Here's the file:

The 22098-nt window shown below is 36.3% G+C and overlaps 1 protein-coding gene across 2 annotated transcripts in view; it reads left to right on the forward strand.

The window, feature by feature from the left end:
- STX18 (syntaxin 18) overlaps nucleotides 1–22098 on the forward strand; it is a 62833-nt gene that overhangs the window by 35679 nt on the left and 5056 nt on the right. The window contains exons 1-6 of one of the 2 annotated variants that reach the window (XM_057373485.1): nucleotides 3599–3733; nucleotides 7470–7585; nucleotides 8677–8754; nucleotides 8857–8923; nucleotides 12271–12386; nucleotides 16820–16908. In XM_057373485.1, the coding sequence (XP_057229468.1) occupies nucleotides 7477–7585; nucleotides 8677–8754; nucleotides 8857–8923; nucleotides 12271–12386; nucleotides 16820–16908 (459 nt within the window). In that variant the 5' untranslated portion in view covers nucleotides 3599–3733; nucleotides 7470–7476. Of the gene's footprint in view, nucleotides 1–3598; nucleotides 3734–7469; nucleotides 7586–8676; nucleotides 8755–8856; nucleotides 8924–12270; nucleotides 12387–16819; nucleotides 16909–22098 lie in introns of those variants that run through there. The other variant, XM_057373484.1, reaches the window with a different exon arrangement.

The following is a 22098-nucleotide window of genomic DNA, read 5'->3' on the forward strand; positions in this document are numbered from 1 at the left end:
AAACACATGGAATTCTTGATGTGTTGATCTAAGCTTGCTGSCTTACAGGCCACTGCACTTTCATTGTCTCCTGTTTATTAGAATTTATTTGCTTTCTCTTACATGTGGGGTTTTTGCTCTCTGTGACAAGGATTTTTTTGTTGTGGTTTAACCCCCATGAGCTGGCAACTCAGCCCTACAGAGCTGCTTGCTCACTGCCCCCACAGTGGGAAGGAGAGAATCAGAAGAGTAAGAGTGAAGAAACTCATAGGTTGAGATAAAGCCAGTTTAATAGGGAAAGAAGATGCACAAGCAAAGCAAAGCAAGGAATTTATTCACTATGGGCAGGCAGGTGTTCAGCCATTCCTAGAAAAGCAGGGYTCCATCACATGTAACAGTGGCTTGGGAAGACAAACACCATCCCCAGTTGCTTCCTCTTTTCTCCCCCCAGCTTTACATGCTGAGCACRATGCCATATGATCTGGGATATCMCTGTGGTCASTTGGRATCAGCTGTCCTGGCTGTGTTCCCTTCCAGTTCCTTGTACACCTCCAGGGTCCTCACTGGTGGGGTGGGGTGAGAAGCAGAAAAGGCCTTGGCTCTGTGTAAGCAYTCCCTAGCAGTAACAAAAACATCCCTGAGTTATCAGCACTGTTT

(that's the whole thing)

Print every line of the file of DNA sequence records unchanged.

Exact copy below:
The 22098-nt window shown below is 36.3% G+C and overlaps 1 protein-coding gene across 2 annotated transcripts in view; it reads left to right on the forward strand.

The window, feature by feature from the left end:
- STX18 (syntaxin 18) overlaps nucleotides 1–22098 on the forward strand; it is a 62833-nt gene that overhangs the window by 35679 nt on the left and 5056 nt on the right. The window contains exons 1-6 of one of the 2 annotated variants that reach the window (XM_057373485.1): nucleotides 3599–3733; nucleotides 7470–7585; nucleotides 8677–8754; nucleotides 8857–8923; nucleotides 12271–12386; nucleotides 16820–16908. In XM_057373485.1, the coding sequence (XP_057229468.1) occupies nucleotides 7477–7585; nucleotides 8677–8754; nucleotides 8857–8923; nucleotides 12271–12386; nucleotides 16820–16908 (459 nt within the window). In that variant the 5' untranslated portion in view covers nucleotides 3599–3733; nucleotides 7470–7476. Of the gene's footprint in view, nucleotides 1–3598; nucleotides 3734–7469; nucleotides 7586–8676; nucleotides 8755–8856; nucleotides 8924–12270; nucleotides 12387–16819; nucleotides 16909–22098 lie in introns of those variants that run through there. The other variant, XM_057373484.1, reaches the window with a different exon arrangement.

The following is a 22098-nucleotide window of genomic DNA, read 5'->3' on the forward strand; positions in this document are numbered from 1 at the left end:
AAACACATGGAATTCTTGATGTGTTGATCTAAGCTTGCTGSCTTACAGGCCACTGCACTTTCATTGTCTCCTGTTTATTAGAATTTATTTGCTTTCTCTTACATGTGGGGTTTTTGCTCTCTGTGACAAGGATTTTTTTGTTGTGGTTTAACCCCCATGAGCTGGCAACTCAGCCCTACAGAGCTGCTTGCTCACTGCCCCCACAGTGGGAAGGAGAGAATCAGAAGAGTAAGAGTGAAGAAACTCATAGGTTGAGATAAAGCCAGTTTAATAGGGAAAGAAGATGCACAAGCAAAGCAAAGCAAGGAATTTATTCACTATGGGCAGGCAGGTGTTCAGCCATTCCTAGAAAAGCAGGGYTCCATCACATGTAACAGTGGCTTGGGAAGACAAACACCATCCCCAGTTGCTTCCTCTTTTCTCCCCCCAGCTTTACATGCTGAGCACRATGCCATATGATCTGGGATATCMCTGTGGTCASTTGGRATCAGCTGTCCTGGCTGTGTTCCCTTCCAGTTCCTTGTACACCTCCAGGGTCCTCACTGGTGGGGTGGGGTGAGAAGCAGAAAAGGCCTTGGCTCTGTGTAAGCAYTCCCTAGCAGTAACAAAAACATCCCTGAGTTATCAGCACTGTTT